First off, I think the officer’s actions and words are completely out of line. I want to make sure that is perfectly clear before I go on to the next part.
His actions aren’t the real problem here.
Yep, I said it and I mean it. His actions are unprofessional and his behavior was more than “embarrassing” but even more concerning is his attitude.
The “us versus them” , “The Only Ones”, “Cops can do no wrong” — how ever you want to phrase it, it doesn’t seem that he expected any backlash from his actions.
Not from the public, not from his fellow officers, not from his supervisors.
Why do I say this? Because he is still on the police force!
A May 2010 review says: “Officer Arnold’s enthusiasm may make him overzealous at times, which can cloud his judgment when it comes to policy, procedure and tactics. Sometimes he needs to step back and see the big picture to weight the risks involved.”
Over 2 years ago, his supervisors noted a troubling attitude. And apparently nothing they did (if they did anything made a difference).
Monday night another man met with Hurst police and indicated he plans to file a complaint regarding an incident with Arnold in August. Gared Matusz was pulled over for speeding and said the officer asked to search his car for drugs. He agreed and Arnold responded as backup. Matusz said Arnold forced him to the ground, cursed at him to be quiet, then detained him in a patrol car for several hours. Matusz said his elderly mother, who he was taking to the airport, was forced to stand against the truck during the search.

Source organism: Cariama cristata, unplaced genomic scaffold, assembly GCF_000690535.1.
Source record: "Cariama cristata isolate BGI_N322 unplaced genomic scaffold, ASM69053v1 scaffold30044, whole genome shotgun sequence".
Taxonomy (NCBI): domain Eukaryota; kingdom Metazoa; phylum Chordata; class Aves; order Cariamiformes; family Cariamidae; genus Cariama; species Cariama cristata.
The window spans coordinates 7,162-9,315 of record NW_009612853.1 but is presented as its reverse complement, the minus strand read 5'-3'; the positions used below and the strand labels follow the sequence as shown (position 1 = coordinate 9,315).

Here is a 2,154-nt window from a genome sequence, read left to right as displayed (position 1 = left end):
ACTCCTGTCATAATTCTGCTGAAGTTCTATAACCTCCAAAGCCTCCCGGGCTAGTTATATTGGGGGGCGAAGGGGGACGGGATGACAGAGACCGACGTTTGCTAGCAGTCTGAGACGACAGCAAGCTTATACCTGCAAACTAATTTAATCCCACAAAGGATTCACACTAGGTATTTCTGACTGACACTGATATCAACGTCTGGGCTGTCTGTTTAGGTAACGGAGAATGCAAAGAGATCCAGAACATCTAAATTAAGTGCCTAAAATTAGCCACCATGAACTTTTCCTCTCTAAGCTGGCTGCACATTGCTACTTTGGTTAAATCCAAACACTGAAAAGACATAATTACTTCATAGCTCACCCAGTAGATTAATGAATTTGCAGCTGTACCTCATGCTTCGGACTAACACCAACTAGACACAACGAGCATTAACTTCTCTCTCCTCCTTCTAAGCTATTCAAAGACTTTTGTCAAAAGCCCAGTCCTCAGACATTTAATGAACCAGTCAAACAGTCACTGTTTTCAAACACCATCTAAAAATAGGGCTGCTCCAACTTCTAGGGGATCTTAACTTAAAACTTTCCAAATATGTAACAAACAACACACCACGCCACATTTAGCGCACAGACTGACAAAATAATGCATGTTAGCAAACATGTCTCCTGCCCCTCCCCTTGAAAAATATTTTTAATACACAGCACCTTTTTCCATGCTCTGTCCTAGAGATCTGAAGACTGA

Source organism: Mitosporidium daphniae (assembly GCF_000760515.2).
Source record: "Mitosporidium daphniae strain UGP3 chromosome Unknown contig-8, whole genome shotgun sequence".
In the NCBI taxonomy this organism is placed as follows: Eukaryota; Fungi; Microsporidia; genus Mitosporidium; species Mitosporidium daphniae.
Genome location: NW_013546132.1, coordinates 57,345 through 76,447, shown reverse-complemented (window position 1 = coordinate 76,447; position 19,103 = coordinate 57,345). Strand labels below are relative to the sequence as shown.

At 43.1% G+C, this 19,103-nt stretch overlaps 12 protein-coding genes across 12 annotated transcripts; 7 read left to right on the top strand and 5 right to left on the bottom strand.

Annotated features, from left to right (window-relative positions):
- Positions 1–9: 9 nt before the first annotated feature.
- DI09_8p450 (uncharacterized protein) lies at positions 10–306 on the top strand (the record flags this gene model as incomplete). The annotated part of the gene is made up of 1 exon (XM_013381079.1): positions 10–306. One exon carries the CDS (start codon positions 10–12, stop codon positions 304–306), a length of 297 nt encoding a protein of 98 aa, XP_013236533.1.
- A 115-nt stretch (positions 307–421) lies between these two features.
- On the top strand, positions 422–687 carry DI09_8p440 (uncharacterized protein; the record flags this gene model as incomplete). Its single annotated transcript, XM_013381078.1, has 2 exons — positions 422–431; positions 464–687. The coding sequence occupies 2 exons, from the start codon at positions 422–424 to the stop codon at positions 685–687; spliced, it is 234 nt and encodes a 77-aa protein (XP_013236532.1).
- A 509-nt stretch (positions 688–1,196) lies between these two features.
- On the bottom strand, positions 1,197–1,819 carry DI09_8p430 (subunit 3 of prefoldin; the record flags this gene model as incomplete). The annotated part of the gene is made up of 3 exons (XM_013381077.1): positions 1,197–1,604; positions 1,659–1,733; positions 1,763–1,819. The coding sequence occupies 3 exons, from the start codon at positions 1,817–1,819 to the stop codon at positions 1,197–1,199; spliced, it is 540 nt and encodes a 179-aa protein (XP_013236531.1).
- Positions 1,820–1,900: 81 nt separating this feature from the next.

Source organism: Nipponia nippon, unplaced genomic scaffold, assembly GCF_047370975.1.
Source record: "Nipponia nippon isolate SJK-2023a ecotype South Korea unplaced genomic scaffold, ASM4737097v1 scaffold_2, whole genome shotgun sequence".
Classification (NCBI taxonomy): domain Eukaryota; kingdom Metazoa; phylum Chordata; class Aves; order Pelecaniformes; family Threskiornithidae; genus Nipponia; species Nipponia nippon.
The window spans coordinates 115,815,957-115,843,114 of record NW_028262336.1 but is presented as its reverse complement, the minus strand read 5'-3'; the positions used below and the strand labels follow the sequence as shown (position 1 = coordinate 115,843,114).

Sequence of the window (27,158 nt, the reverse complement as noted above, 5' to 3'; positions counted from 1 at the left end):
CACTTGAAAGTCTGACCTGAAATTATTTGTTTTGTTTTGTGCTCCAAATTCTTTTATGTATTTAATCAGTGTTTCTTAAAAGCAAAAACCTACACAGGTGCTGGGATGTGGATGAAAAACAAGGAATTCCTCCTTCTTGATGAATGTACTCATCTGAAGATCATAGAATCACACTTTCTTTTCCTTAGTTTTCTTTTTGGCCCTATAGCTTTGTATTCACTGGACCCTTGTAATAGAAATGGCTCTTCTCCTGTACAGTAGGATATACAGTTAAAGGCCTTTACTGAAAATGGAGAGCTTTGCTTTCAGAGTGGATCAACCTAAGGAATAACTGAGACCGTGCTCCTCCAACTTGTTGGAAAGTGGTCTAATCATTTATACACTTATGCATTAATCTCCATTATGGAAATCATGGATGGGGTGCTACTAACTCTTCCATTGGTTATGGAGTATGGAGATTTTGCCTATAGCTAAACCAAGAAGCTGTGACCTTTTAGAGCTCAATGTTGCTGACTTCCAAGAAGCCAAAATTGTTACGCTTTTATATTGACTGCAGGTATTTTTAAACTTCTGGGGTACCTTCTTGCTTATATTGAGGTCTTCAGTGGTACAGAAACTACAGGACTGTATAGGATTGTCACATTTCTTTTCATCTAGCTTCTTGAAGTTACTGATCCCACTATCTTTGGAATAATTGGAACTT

And his fellow officers apparently either approve or at least accept his attitude because he is still on the police force.
Individually any of the actions can (and apparently were ) excused but the attitude behind all of them remains the same. It is the same attitude we’ve seen displayed many times ala Officer Harliss.
I know many law enforcement officials; some I even call friends and know that not all of them are like Officers Harliss or Arnold. The problem is too many in law enforcement have the same attitude as they do. Too bad it isn’t the attitude found in Sir Robert Peel’s Principles.
Police, at all times, should maintain a relationship with the public that gives reality to the historic tradition that the police are the public and the public are the police; the police being only members of the public who are paid to give full-time attention to duties which are incumbent on every citizen in the interests of community welfare and existence.
Please join the discussion.